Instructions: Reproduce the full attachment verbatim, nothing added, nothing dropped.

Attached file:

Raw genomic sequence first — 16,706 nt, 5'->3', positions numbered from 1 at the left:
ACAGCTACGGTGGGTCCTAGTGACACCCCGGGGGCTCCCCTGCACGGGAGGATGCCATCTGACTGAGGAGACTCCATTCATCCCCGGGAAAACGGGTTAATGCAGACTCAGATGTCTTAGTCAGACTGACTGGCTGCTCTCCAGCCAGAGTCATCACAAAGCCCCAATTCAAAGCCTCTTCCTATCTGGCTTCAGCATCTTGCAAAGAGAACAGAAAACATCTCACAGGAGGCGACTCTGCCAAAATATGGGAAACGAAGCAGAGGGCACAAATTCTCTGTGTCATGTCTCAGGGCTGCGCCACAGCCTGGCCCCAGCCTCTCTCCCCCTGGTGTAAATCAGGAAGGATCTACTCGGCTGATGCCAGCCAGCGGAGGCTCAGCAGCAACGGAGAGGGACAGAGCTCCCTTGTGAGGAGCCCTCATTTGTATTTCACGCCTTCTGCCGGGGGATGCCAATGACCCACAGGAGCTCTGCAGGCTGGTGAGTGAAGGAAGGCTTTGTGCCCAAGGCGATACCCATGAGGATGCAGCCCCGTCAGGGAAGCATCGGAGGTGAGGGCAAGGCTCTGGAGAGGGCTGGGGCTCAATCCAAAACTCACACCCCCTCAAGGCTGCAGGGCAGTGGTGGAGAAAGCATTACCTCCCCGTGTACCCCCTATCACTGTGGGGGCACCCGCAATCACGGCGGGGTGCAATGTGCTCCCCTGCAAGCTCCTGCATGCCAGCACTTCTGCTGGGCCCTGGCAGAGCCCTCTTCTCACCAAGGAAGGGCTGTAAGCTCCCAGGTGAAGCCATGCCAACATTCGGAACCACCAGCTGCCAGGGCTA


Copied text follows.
Raw genomic sequence first — 16,706 nt, 5'->3', positions numbered from 1 at the left:
ACAGCTACGGTGGGTCCTAGTGACACCCCGGGGGCTCCCCTGCACGGGAGGATGCCATCTGACTGAGGAGACTCCATTCATCCCCGGGAAAACGGGTTAATGCAGACTCAGATGTCTTAGTCAGACTGACTGGCTGCTCTCCAGCCAGAGTCATCACAAAGCCCCAATTCAAAGCCTCTTCCTATCTGGCTTCAGCATCTTGCAAAGAGAACAGAAAACATCTCACAGGAGGCGACTCTGCCAAAATATGGGAAACGAAGCAGAGGGCACAAATTCTCTGTGTCATGTCTCAGGGCTGCGCCACAGCCTGGCCCCAGCCTCTCTCCCCCTGGTGTAAATCAGGAAGGATCTACTCGGCTGATGCCAGCCAGCGGAGGCTCAGCAGCAACGGAGAGGGACAGAGCTCCCTTGTGAGGAGCCCTCATTTGTATTTCACGCCTTCTGCCGGGGGATGCCAATGACCCACAGGAGCTCTGCAGGCTGGTGAGTGAAGGAAGGCTTTGTGCCCAAGGCGATACCCATGAGGATGCAGCCCCGTCAGGGAAGCATCGGAGGTGAGGGCAAGGCTCTGGAGAGGGCTGGGGCTCAATCCAAAACTCACACCCCCTCAAGGCTGCAGGGCAGTGGTGGAGAAAGCATTACCTCCCCGTGTACCCCCTATCACTGTGGGGGCACCCGCAATCACGGCGGGGTGCAATGTGCTCCCCTGCAAGCTCCTGCATGCCAGCACTTCTGCTGGGCCCTGGCAGAGCCCTCTTCTCACCAAGGAAGGGCTGTAAGCTCCCAGGTGAAGCCATGCCAACATTCGGAACCACCAGCTGCCAGGGCTA